Finance Minister Pranab Mukherjee said on Tuesday that India would start fresh talks with all the 77 countries with which it has double-tax-avoidance treaties, in order to check tax evasion. "I have asked the revenue department to reopen negotiations for all 77 double-tax-avoidance agreements which we have entered so far with all countries so that we can have real-time exchange of information on tax evasion and tax avoidance,'' the finance minister said at the India Economic Summit on Tuesday.
Revenue secretary P.V. Bhide disclosed that a team led by a joint secretary in the ministry of finance had already left for Switzerland for talks on amending the double-taxation-avoidance agreement with the country. The BJP and the Left parties had raised the issue of black money being stashed by Indians in Swiss banks during the Lok Sabha election campaign. A petition has also been filed on the issue in the Supreme Court.
Mukherjee said that the country had agreed to accept the guidelines prescribed by the Organisation of Economic Cooperation and Development (OECD) model tax convention code, which talks about exchange of information.
The government is keen to rot out treaty-shopping which refers to taking advantage of double-tax-avoidance agreements by routing investments through tax havens. He said the issue had been discussed at the G20 finance ministers meeting in Scotland. "Several countries have already started falling in line while others will follow,'' he added.
"Umpteen times, I have stated that in due course we shall have to take corrective measures to bring down the fiscal deficit. But I still do feel that strong domestic demand is necessary and so the stimulus will continue for some more time," Mukherjee said.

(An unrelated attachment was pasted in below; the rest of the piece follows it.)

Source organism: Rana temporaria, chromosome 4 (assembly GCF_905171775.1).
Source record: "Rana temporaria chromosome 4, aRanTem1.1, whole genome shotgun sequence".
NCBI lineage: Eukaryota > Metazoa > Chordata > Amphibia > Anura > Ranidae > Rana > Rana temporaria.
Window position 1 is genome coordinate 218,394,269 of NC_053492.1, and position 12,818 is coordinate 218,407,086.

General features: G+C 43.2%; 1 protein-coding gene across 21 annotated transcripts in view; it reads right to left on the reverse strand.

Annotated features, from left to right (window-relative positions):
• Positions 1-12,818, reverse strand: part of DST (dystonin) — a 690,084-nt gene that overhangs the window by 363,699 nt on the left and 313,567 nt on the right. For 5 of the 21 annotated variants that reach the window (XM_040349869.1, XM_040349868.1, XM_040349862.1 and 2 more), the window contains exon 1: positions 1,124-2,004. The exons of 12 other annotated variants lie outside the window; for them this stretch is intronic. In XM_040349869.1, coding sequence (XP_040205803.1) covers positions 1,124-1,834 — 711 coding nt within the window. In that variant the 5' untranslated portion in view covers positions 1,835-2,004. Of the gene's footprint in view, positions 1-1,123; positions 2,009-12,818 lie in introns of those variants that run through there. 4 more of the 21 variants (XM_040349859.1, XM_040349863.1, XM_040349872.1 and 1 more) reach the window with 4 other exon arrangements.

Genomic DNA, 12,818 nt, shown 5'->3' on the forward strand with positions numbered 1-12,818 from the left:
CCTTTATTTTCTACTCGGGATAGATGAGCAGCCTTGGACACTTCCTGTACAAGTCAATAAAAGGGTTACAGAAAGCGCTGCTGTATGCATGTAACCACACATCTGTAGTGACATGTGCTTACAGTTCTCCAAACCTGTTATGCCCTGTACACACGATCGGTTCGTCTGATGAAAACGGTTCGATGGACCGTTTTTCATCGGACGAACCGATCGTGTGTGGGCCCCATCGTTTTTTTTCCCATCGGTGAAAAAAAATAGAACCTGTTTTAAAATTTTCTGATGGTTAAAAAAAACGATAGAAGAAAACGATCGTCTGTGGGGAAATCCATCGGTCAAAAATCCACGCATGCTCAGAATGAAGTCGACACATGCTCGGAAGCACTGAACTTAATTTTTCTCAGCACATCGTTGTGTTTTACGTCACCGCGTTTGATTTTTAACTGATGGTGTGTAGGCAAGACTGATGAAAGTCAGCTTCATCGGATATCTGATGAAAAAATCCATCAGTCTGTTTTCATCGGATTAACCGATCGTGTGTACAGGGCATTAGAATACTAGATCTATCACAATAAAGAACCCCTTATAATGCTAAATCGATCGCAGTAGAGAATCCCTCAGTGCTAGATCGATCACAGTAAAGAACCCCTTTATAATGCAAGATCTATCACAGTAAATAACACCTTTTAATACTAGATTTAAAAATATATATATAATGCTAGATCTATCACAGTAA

Mukherjee said increasing protectionism among countries was an area of concern and he had highlighted this at the G20 finance minister's meeting earlier this week.
He said the finance ministers had discussed a strategy to exit the global stimulus running into trillions of dollars but each country would have to follow its own approach.
He explained that the G20 was a forum where a coordinated approach could be discussed and there was much to learn from the experience of other countries.
However, the G20 is not a forum like the International Monetary Fund (IMF), World Bank, World Trade Organisation (WTO) or United Nations (UN), where specific decisions could be taken, he added.
He said after the global financial crisis hit the Indian economy, the government and the Reserve Bank of India ( RBI) took collective steps to boost demand by cutting taxes and interest rates.
The initiatives, however, pushed up fiscal deficit to 6.8 per cent of the gross domestic product ( GDP) and this has to be brought down in future as it cannot be sustained indefinitely.
Mukherjee said a return to fiscal consolidation is on the government's agenda as indicated by the Prime Minister Manmohan Singh but till the robust recovery takes place in developed countries.
"We have to, therefore, ensure a high level of domestic demand by keeping up the investment in infrastructure," he added. The finance minister said he expected the economy to grow at over seven per cent in 2010- 11 as the monsoon was expected to be normal and the economies of the advanced countries will have recovered.
Two years after that it would be possible for the Indian economy to achieve the magical figure of nine to 10 per cent growth, he added.